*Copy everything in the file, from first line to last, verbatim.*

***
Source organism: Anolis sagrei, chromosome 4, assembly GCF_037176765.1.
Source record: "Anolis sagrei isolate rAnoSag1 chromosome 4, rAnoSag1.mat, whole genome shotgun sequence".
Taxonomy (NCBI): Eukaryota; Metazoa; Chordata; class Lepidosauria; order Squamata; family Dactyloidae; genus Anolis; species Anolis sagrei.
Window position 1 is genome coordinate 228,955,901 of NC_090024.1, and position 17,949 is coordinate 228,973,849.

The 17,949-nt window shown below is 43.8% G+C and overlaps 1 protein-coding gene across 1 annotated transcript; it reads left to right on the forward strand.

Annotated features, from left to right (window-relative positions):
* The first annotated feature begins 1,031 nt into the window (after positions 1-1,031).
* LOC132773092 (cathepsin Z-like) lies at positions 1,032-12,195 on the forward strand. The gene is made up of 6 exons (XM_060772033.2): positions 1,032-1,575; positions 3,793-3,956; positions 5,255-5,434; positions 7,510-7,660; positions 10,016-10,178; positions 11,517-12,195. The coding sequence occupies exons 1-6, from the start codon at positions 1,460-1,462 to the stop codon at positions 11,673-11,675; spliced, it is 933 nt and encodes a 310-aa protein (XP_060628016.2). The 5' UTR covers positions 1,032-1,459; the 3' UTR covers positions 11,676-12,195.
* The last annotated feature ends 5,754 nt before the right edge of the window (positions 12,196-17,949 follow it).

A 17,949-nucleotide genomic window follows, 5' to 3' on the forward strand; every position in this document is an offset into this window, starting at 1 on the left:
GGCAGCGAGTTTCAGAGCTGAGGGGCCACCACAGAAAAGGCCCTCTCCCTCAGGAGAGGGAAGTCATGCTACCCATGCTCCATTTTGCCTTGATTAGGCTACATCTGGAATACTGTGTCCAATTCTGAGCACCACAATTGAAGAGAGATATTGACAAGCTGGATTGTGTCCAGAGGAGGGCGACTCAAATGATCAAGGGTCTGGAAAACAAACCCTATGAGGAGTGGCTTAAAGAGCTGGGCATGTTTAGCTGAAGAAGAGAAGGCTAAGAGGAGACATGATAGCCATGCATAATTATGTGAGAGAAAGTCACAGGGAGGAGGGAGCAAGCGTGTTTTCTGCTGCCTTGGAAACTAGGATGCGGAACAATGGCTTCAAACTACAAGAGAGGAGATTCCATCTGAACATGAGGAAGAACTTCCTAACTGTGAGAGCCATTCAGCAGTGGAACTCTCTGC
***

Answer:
Source organism: Anolis sagrei, chromosome 4, assembly GCF_037176765.1.
Source record: "Anolis sagrei isolate rAnoSag1 chromosome 4, rAnoSag1.mat, whole genome shotgun sequence".
Taxonomy (NCBI): Eukaryota; Metazoa; Chordata; class Lepidosauria; order Squamata; family Dactyloidae; genus Anolis; species Anolis sagrei.
Window position 1 is genome coordinate 228,955,901 of NC_090024.1, and position 17,949 is coordinate 228,973,849.

The 17,949-nt window shown below is 43.8% G+C and overlaps 1 protein-coding gene across 1 annotated transcript; it reads left to right on the forward strand.

Annotated features, from left to right (window-relative positions):
* The first annotated feature begins 1,031 nt into the window (after positions 1-1,031).
* LOC132773092 (cathepsin Z-like) lies at positions 1,032-12,195 on the forward strand. The gene is made up of 6 exons (XM_060772033.2): positions 1,032-1,575; positions 3,793-3,956; positions 5,255-5,434; positions 7,510-7,660; positions 10,016-10,178; positions 11,517-12,195. The coding sequence occupies exons 1-6, from the start codon at positions 1,460-1,462 to the stop codon at positions 11,673-11,675; spliced, it is 933 nt and encodes a 310-aa protein (XP_060628016.2). The 5' UTR covers positions 1,032-1,459; the 3' UTR covers positions 11,676-12,195.
* The last annotated feature ends 5,754 nt before the right edge of the window (positions 12,196-17,949 follow it).

A 17,949-nucleotide genomic window follows, 5' to 3' on the forward strand; every position in this document is an offset into this window, starting at 1 on the left:
GGCAGCGAGTTTCAGAGCTGAGGGGCCACCACAGAAAAGGCCCTCTCCCTCAGGAGAGGGAAGTCATGCTACCCATGCTCCATTTTGCCTTGATTAGGCTACATCTGGAATACTGTGTCCAATTCTGAGCACCACAATTGAAGAGAGATATTGACAAGCTGGATTGTGTCCAGAGGAGGGCGACTCAAATGATCAAGGGTCTGGAAAACAAACCCTATGAGGAGTGGCTTAAAGAGCTGGGCATGTTTAGCTGAAGAAGAGAAGGCTAAGAGGAGACATGATAGCCATGCATAATTATGTGAGAGAAAGTCACAGGGAGGAGGGAGCAAGCGTGTTTTCTGCTGCCTTGGAAACTAGGATGCGGAACAATGGCTTCAAACTACAAGAGAGGAGATTCCATCTGAACATGAGGAAGAACTTCCTAACTGTGAGAGCCATTCAGCAGTGGAACTCTCTGC